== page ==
I’VE BEEN meaning to publish a really good home-made Bakewell tart recipe for ages now.

Without doubt the Bakewell tart is one of the UK’s favourite tarts - the intense flavour of almonds teases our tastebuds with a joyful comforting yum every time we take a bite.

Mr Kipling might be a lovely old fellow, but home-bakers can also make exceedingly good cakes!

Sadly, today the Bakewell tart is found mainly on the cake aisle of every supermarket up and down the country.

The Bakewell tart did indeed originate from the town of Bakewell in the Peak District in the 1860s and it has been a local delicacy ever since.

But like many classics this was the result of a misread recipe.

On this occasion it was by a hapless pub chef who had drunk one too many and got the recipe wrong when Mrs Greaves the mistress of the inn asked for a strawberry tart to be made for a couple of visiting noblemen.

According to local legend, the tart started life as a puff pastry pudding served warm.

This was an unexpected success, and so much so a business was quickly set up selling Bakewell puddings.

Over time the modern day version revolved into a shortcrust pastry tart served cold for a cardboard box, machine-made on a production-line, with thick and pale sweet pastry, filled with a measly spread of jam, laden down with sticky deep cracked fondant icing topping and a ungainly sad looking cherry placed in the middle.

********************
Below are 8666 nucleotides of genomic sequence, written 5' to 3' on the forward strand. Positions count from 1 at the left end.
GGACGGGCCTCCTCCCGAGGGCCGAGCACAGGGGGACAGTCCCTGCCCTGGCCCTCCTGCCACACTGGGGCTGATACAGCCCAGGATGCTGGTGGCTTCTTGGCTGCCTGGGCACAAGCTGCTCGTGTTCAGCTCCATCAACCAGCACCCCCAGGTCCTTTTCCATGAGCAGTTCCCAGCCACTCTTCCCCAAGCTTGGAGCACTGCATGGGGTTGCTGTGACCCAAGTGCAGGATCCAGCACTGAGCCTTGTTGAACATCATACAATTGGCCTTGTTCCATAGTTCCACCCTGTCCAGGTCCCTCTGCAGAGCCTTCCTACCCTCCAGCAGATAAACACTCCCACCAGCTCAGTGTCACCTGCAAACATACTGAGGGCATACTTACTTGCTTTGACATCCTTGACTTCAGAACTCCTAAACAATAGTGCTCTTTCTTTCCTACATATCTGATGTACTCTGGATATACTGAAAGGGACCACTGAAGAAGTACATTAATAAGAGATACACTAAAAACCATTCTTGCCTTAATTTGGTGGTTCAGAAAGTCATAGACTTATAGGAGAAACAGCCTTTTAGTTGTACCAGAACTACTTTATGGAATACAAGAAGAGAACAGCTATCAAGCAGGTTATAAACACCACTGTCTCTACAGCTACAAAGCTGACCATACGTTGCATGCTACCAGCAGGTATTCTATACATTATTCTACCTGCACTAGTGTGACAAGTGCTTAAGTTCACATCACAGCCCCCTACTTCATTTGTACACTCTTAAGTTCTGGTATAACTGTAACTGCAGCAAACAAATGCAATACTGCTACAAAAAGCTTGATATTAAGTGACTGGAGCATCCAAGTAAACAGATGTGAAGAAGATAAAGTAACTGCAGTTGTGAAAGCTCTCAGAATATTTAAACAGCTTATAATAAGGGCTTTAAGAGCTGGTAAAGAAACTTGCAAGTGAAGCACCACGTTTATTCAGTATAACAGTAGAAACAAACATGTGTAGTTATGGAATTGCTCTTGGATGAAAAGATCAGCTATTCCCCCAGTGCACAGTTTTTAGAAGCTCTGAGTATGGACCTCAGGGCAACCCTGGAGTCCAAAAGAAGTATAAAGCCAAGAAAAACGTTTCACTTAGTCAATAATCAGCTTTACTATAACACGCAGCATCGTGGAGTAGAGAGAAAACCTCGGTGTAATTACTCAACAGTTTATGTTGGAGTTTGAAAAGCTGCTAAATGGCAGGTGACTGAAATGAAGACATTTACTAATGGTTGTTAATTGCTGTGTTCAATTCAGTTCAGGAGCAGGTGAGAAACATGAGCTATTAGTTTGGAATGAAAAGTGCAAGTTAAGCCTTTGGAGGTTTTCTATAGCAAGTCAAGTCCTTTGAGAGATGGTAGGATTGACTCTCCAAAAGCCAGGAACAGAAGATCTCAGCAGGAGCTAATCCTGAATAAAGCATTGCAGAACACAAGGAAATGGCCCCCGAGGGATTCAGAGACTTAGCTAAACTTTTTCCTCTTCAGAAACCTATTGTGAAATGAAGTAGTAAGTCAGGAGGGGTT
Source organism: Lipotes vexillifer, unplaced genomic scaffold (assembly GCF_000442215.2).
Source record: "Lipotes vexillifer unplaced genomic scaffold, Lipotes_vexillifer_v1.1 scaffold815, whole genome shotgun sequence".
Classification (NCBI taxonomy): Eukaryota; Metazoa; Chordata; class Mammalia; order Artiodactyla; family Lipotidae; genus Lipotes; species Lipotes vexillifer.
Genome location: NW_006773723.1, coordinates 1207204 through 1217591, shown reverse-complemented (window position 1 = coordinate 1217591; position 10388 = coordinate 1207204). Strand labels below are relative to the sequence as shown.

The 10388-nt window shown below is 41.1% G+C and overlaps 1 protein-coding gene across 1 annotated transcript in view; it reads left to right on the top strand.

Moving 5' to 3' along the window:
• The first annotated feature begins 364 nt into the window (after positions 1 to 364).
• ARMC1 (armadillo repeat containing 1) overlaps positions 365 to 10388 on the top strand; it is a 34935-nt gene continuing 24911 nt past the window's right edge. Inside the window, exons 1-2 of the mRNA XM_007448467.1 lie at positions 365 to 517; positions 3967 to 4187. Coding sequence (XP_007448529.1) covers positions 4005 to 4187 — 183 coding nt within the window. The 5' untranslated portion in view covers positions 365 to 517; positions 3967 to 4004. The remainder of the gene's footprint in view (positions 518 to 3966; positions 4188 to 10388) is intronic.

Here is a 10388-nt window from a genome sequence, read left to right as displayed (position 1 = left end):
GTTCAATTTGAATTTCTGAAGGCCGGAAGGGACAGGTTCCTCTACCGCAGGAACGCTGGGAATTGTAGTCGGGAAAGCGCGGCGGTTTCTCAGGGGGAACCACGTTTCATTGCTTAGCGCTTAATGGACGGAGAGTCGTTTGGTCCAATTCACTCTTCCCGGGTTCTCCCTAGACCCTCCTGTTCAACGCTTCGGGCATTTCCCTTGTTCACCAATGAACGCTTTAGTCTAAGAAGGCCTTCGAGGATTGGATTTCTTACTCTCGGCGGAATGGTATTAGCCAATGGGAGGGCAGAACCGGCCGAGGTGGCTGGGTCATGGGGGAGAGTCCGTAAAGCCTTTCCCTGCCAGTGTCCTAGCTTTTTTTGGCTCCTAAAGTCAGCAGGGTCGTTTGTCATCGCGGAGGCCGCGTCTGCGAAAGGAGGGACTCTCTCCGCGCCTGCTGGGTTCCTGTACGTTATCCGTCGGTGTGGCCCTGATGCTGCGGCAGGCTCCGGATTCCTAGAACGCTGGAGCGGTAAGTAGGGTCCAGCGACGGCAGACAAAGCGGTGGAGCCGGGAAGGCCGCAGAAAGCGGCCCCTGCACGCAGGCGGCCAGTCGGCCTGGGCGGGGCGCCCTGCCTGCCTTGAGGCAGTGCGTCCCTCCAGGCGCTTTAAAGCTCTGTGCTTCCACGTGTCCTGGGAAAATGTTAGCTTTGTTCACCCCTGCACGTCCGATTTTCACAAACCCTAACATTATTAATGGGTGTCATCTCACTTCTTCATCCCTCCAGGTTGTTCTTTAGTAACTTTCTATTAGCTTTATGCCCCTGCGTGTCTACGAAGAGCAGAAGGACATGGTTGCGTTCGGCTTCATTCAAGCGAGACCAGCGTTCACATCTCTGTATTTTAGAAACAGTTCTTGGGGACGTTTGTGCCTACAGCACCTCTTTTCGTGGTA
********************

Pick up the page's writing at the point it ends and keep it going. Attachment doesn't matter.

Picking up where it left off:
Puff pastry seems to be more traditional, as quoted in the early Derbyshire records, but I like to make my Bakewell tarts with shortcrust pastry in individual bun tins.

I find it more substantial eating them without a plate, but by all means you can make a flan version with or without the icing.

The relatively straightforward matter of homemade pastry is a simple affair, but do opt for a higher butter ratio to ensure optimum crispness.

The jam is of course the order of the day here: raspberry I do consider more traditional, and it provides a beautifully sharp foil for the sweet.

Call the tart whatever you like, it’ll still be an exceedingly good fellow.

But a word of advice, don’t come to Bakewell in search of a pudding war.

Practice the word pudding on the way down on the M1 as you’re asking for trouble with the locals over this iconic pudding!

Recipe for a raspberry and coconut tea loaf Serves 8 Ingredients 150g/5oz butter, softened 150g/5oz caster sugar 3 eggs, lightly beaten 250g/9oz self-raising flour 110g/4oz desiccated coconut, plus extra to decorate 4 tablespoons milk 1 teaspoon vanilla extract 75g/3oz fresh raspberries Raspberry Icing 4 tablespoons raspberry jam 75g/3oz icing sugar 2 teaspoons water 2 tablespoons desiccated coconut Method